Jason Bay says Nieuwenhuis belongs in big leagues

Jason Bay has been cleared to return to baseball activities, Terry Collins told reporters before yesterday’s game.

Earlier this week, Bay told reporters at Citi Field that he expects to return as an every-day player. However, he added, “Kirk Nieuwenhuis has showed he belongs in the lineup someplace, so it will be interesting when it happens.”

SNY’s Kevin Burkhardt later reported that, though Bay is not in any pain, he is not close to returning, which will not happen until he completes a minor-league rehab assignment.

Collins later indicated Bay will immediately get his back starting job in left field, when Bay eventually returns from the disabled list. “He didn’t come here to be an extra player,” Collins said.

In the week before he injured his rib cage and was put on the disabled list, Bay hit .290 with three HR in 34 plate appearances.

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Matthew Cerrone: First off, Terry has to say this today. He has to. Bay is probably at least two weeks away from returning, at best, and a lot could happen in that time, from an injury to another outfielder to Kirk Nieuwenhuis going hitless. And if Terry craps on Bay now, then what? So, it’s strategically and politically smart for him to sound loyal to Bay, if for no other reason than you don’t want Nieuwenhuis feeling entitled. He’s young, with a LONG way to go in his career, so keep him singing for his supper.

By the way, an alternative temporary move could be sending Ike Davis to Triple-A and moving Duda to first base, Nieuwenhuis to right and Bay in left… but, that’s for another day…

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Brian Erni: I think this situation could be the hardest Terry has been faced with in his two years with the team. Even though he’s under-performed the last two seasons, I think Bay’s bat needs to be in the lineup. Before his injury, it seemed like Bay might have been putting it together. He had hit in nine of the past 10 games, where he batted .290 with two homers and 4 RBI over that span. Plus the lineup is so left handed-heavy, it could use Bay’s right handed bat. That said, Nieuwenhuis has distinguished himself and proven that he belong to be an every day player on the Major League level. He’s contributing with the bat, and his defense is too valuable to sit idle on the bench. It’s going to be tough to mix and match, and frankly, I’m not sure what the right thing to do is. Terry definitely has his work cut out for him.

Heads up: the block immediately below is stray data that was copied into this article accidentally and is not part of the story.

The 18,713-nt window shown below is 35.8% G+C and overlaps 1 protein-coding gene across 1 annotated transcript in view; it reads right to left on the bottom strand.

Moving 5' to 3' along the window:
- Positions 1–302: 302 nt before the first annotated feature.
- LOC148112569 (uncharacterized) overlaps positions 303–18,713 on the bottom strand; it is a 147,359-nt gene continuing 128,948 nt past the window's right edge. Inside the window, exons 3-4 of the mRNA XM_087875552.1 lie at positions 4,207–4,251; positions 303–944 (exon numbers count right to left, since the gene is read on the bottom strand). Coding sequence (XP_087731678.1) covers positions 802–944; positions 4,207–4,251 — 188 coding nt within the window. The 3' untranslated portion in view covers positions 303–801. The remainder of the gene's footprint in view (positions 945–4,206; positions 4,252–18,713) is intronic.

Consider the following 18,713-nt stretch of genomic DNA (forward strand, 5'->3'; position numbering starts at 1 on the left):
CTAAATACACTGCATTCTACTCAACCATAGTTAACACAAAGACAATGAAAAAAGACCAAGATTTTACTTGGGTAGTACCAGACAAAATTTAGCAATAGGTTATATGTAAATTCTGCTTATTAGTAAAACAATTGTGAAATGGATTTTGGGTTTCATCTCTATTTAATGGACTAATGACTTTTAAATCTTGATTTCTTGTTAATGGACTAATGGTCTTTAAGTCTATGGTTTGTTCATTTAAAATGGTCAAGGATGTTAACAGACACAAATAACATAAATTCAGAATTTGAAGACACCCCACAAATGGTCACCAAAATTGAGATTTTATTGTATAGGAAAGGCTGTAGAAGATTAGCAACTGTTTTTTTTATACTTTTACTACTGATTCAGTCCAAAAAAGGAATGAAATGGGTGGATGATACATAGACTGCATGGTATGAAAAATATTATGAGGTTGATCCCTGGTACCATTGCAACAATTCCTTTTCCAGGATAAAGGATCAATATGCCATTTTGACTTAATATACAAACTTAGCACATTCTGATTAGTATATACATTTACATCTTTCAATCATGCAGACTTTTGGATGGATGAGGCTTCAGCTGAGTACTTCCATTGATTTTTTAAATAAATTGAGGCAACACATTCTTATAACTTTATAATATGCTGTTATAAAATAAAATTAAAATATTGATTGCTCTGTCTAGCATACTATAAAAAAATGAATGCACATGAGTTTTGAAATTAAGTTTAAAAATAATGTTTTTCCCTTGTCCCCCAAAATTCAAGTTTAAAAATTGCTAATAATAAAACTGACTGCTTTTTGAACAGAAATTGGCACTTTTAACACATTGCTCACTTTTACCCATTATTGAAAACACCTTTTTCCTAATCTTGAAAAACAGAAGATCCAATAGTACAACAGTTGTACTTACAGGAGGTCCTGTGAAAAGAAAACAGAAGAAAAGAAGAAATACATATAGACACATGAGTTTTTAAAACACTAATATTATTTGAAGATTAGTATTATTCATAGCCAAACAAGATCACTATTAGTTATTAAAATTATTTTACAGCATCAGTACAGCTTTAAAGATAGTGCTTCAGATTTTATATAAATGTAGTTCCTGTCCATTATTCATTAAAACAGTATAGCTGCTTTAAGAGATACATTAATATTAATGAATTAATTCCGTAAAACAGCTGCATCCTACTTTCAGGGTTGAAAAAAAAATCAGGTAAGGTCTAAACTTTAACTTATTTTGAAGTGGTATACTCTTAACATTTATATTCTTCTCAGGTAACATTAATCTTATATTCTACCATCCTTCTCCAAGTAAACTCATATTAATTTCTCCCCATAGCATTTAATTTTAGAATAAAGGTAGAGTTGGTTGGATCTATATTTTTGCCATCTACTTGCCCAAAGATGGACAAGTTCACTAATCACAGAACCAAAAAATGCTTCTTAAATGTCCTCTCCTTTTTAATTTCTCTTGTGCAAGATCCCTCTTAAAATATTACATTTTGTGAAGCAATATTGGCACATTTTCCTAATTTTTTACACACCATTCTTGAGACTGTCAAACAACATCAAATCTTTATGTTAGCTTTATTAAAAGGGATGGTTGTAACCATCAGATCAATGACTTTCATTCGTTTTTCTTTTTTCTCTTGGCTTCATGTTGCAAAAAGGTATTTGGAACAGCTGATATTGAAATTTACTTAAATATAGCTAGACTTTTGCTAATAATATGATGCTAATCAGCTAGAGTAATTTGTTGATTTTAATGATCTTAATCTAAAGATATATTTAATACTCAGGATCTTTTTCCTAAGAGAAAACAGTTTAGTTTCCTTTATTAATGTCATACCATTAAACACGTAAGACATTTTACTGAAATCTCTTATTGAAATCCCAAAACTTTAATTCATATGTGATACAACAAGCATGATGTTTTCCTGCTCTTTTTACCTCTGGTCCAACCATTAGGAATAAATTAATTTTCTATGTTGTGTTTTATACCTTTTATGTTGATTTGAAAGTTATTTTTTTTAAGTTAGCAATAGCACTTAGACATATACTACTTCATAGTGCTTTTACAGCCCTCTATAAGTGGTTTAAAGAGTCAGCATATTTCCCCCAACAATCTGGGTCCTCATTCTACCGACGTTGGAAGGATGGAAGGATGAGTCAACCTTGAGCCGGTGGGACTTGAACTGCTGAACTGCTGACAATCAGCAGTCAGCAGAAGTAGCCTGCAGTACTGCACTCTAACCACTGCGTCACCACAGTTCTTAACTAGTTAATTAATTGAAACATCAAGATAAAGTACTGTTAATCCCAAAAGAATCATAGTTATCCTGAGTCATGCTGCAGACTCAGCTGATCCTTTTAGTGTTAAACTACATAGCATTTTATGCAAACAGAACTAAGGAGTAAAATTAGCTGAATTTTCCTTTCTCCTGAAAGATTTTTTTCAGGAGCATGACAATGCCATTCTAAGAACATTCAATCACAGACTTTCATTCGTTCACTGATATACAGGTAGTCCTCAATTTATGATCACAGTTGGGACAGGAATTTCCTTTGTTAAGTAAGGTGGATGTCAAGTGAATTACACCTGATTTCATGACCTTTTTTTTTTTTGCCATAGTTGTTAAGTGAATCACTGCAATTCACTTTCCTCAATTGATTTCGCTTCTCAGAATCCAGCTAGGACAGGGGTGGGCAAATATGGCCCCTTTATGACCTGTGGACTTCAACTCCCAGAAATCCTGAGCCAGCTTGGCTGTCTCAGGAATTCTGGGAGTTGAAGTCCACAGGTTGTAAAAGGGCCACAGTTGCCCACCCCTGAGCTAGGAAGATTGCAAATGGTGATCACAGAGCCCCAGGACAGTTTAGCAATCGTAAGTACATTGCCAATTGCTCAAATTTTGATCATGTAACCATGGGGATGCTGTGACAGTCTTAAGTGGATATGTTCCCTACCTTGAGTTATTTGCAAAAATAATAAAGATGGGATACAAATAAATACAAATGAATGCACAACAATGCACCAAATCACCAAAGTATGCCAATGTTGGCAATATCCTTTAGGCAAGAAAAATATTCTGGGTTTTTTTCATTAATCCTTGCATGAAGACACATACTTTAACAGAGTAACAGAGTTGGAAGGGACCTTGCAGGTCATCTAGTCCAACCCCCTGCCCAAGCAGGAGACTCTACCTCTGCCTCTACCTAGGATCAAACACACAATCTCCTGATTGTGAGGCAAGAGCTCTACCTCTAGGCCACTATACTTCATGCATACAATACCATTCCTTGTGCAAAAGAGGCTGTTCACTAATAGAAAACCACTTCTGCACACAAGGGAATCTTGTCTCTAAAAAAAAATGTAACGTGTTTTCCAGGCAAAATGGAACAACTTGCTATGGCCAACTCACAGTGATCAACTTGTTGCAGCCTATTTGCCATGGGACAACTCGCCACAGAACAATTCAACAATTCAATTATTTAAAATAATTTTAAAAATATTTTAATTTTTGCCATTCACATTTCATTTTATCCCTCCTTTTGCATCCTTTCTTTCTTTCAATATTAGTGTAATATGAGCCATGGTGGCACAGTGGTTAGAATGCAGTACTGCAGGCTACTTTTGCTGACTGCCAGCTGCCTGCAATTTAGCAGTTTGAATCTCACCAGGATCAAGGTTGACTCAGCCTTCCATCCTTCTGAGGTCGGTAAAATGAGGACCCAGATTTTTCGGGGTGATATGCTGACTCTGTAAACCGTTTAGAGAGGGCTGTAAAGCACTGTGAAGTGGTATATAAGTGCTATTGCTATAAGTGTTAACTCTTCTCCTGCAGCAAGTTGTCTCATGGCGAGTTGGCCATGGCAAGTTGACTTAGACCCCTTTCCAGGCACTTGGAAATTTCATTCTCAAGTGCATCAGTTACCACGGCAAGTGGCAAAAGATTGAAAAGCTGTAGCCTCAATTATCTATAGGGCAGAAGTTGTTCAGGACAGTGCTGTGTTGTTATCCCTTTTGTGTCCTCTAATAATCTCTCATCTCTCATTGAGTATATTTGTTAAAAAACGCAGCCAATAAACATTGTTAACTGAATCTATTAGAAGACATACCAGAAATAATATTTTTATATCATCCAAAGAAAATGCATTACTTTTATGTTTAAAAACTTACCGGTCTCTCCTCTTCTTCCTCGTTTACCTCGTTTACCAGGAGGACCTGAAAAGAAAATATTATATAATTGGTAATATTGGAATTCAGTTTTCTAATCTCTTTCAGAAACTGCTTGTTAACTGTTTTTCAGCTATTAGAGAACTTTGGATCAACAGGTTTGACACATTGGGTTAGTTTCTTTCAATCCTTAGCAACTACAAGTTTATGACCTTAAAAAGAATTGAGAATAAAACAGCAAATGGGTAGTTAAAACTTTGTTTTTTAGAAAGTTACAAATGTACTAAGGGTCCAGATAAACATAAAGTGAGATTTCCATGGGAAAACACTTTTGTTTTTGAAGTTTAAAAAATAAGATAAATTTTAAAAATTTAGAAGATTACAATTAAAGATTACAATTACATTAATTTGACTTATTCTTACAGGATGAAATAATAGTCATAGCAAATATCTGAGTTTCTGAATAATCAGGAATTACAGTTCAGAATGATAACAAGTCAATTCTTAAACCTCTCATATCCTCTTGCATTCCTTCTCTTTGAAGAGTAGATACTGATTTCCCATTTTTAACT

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Frank Catalanatto: I’ve seen this situation many times during my career. Even though Nieuwenhuis has been playing well, I think he will have to step aside for the veteran. These situations aren’t always fair, but the Mets are paying Bay a lot of money, and they need to give him another chance to see if he can figure it out. I’m sure the fans are not going to be happy seeing Kirk lose playing time, but sometimes there are factors in who gets playing time. I still think Nieuwenhuis will get a good number of at bats, and who knows? Maybe Bay will start playing with a bit of urgency with the pressure Kirk is putting on him.

As far as any potential implications on the clubhouse, I don’t think it will be affected in any way. Jason is so well liked that he’s such an easy guy to root for. That said, it can very difficult for a manager to please everyone in a situation like this. Usually it’s the young guy that has to bide his time, but if Nieuwenhuis handles this situation well, he will earn a ton of respect from his teammates. And if Bay doesn’t produce, we may see a platoon situation before the All Star break.

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Frank Catalanotto is a special contributor to MetsBlog.com. He played 14 seasons in the big leagues and will be offering insight from a player’s perspective.

To learn more about his new book, Heart & Hustle, click here.